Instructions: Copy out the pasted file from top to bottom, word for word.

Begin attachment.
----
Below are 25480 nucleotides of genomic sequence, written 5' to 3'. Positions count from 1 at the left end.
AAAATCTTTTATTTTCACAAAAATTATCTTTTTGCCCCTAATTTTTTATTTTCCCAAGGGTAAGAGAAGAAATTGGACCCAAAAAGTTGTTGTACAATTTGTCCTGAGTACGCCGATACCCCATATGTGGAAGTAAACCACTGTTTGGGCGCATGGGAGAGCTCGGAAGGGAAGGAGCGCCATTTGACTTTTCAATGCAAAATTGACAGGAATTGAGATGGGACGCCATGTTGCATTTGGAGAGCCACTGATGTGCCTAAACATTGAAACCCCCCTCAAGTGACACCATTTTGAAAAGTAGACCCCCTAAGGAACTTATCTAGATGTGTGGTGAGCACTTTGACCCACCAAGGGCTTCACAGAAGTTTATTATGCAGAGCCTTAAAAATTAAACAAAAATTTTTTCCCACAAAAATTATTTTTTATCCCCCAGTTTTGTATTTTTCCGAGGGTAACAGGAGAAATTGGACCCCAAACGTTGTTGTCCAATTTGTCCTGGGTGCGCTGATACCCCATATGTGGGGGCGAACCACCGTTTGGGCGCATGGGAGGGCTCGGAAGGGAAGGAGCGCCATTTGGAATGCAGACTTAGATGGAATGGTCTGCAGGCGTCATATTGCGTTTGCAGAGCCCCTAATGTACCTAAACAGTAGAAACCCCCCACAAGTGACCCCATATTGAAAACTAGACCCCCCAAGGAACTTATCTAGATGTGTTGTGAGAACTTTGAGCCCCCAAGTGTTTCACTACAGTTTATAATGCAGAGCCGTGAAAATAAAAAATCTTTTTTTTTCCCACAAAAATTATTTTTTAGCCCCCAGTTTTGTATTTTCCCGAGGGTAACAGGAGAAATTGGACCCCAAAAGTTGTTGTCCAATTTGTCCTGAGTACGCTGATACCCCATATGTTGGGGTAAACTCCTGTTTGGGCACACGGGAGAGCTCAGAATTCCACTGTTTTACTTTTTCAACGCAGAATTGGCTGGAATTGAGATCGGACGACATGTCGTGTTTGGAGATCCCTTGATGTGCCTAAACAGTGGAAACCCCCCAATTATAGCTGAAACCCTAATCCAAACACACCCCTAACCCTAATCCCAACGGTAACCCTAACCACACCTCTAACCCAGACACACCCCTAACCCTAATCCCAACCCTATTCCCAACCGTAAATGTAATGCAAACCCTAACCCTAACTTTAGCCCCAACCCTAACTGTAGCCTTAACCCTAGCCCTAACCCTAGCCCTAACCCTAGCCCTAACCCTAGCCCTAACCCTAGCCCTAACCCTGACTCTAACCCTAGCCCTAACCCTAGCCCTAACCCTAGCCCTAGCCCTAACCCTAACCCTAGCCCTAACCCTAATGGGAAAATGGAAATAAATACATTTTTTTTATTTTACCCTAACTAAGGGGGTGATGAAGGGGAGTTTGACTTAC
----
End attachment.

Below are 25480 nucleotides of genomic sequence, written 5' to 3'. Positions count from 1 at the left end.
AAAATCTTTTATTTTCACAAAAATTATCTTTTTGCCCCTAATTTTTTATTTTCCCAAGGGTAAGAGAAGAAATTGGACCCAAAAAGTTGTTGTACAATTTGTCCTGAGTACGCCGATACCCCATATGTGGAAGTAAACCACTGTTTGGGCGCATGGGAGAGCTCGGAAGGGAAGGAGCGCCATTTGACTTTTCAATGCAAAATTGACAGGAATTGAGATGGGACGCCATGTTGCATTTGGAGAGCCACTGATGTGCCTAAACATTGAAACCCCCCTCAAGTGACACCATTTTGAAAAGTAGACCCCCTAAGGAACTTATCTAGATGTGTGGTGAGCACTTTGACCCACCAAGGGCTTCACAGAAGTTTATTATGCAGAGCCTTAAAAATTAAACAAAAATTTTTTCCCACAAAAATTATTTTTTATCCCCCAGTTTTGTATTTTTCCGAGGGTAACAGGAGAAATTGGACCCCAAACGTTGTTGTCCAATTTGTCCTGGGTGCGCTGATACCCCATATGTGGGGGCGAACCACCGTTTGGGCGCATGGGAGGGCTCGGAAGGGAAGGAGCGCCATTTGGAATGCAGACTTAGATGGAATGGTCTGCAGGCGTCATATTGCGTTTGCAGAGCCCCTAATGTACCTAAACAGTAGAAACCCCCCACAAGTGACCCCATATTGAAAACTAGACCCCCCAAGGAACTTATCTAGATGTGTTGTGAGAACTTTGAGCCCCCAAGTGTTTCACTACAGTTTATAATGCAGAGCCGTGAAAATAAAAAATCTTTTTTTTTCCCACAAAAATTATTTTTTAGCCCCCAGTTTTGTATTTTCCCGAGGGTAACAGGAGAAATTGGACCCCAAAAGTTGTTGTCCAATTTGTCCTGAGTACGCTGATACCCCATATGTTGGGGTAAACTCCTGTTTGGGCACACGGGAGAGCTCAGAATTCCACTGTTTTACTTTTTCAACGCAGAATTGGCTGGAATTGAGATCGGACGACATGTCGTGTTTGGAGATCCCTTGATGTGCCTAAACAGTGGAAACCCCCCAATTATAGCTGAAACCCTAATCCAAACACACCCCTAACCCTAATCCCAACGGTAACCCTAACCACACCTCTAACCCAGACACACCCCTAACCCTAATCCCAACCCTATTCCCAACCGTAAATGTAATGCAAACCCTAACCCTAACTTTAGCCCCAACCCTAACTGTAGCCTTAACCCTAGCCCTAACCCTAGCCCTAACCCTAGCCCTAACCCTAGCCCTAACCCTAGCCCTAACCCTGACTCTAACCCTAGCCCTAACCCTAGCCCTAACCCTAGCCCTAGCCCTAACCCTAACCCTAGCCCTAACCCTAATGGGAAAATGGAAATAAATACATTTTTTTTATTTTACCCTAACTAAGGGGGTGATGAAGGGGAGTTTGACTTAC